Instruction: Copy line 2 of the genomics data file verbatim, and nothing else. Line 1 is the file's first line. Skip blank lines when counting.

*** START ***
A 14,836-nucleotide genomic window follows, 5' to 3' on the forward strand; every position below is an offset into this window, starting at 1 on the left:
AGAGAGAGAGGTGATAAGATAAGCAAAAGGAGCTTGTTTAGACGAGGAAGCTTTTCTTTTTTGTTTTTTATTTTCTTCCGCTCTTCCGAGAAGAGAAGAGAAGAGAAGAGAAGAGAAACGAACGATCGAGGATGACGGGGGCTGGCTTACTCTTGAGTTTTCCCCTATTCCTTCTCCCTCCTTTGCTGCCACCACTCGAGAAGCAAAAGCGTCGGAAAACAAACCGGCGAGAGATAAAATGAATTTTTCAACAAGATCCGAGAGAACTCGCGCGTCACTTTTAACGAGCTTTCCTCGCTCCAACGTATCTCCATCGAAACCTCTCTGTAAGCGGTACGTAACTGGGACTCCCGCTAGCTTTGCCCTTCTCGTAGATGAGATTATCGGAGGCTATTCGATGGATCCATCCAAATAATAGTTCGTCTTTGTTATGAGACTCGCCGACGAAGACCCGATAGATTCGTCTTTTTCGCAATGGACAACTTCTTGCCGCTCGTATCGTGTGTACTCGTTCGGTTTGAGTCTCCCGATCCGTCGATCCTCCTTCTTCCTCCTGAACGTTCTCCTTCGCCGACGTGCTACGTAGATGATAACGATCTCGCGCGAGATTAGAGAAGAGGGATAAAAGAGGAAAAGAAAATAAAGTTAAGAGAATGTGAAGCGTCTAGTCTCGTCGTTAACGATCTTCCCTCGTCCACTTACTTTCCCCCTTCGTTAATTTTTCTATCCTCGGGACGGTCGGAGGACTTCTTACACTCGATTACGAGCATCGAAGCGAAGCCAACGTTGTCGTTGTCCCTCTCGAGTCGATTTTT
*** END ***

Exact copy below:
AGAGAGAGAGGTGATAAGATAAGCAAAAGGAGCTTGTTTAGACGAGGAAGCTTTTCTTTTTTGTTTTTTATTTTCTTCCGCTCTTCCGAGAAGAGAAGAGAAGAGAAGAGAAGAGAAACGAACGATCGAGGATGACGGGGGCTGGCTTACTCTTGAGTTTTCCCCTATTCCTTCTCCCTCCTTTGCTGCCACCACTCGAGAAGCAAAAGCGTCGGAAAACAAACCGGCGAGAGATAAAATGAATTTTTCAACAAGATCCGAGAGAACTCGCGCGTCACTTTTAACGAGCTTTCCTCGCTCCAACGTATCTCCATCGAAACCTCTCTGTAAGCGGTACGTAACTGGGACTCCCGCTAGCTTTGCCCTTCTCGTAGATGAGATTATCGGAGGCTATTCGATGGATCCATCCAAATAATAGTTCGTCTTTGTTATGAGACTCGCCGACGAAGACCCGATAGATTCGTCTTTTTCGCAATGGACAACTTCTTGCCGCTCGTATCGTGTGTACTCGTTCGGTTTGAGTCTCCCGATCCGTCGATCCTCCTTCTTCCTCCTGAACGTTCTCCTTCGCCGACGTGCTACGTAGATGATAACGATCTCGCGCGAGATTAGAGAAGAGGGATAAAAGAGGAAAAGAAAATAAAGTTAAGAGAATGTGAAGCGTCTAGTCTCGTCGTTAACGATCTTCCCTCGTCCACTTACTTTCCCCCTTCGTTAATTTTTCTATCCTCGGGACGGTCGGAGGACTTCTTACACTCGATTACGAGCATCGAAGCGAAGCCAACGTTGTCGTTGTCCCTCTCGAGTCGATTTTT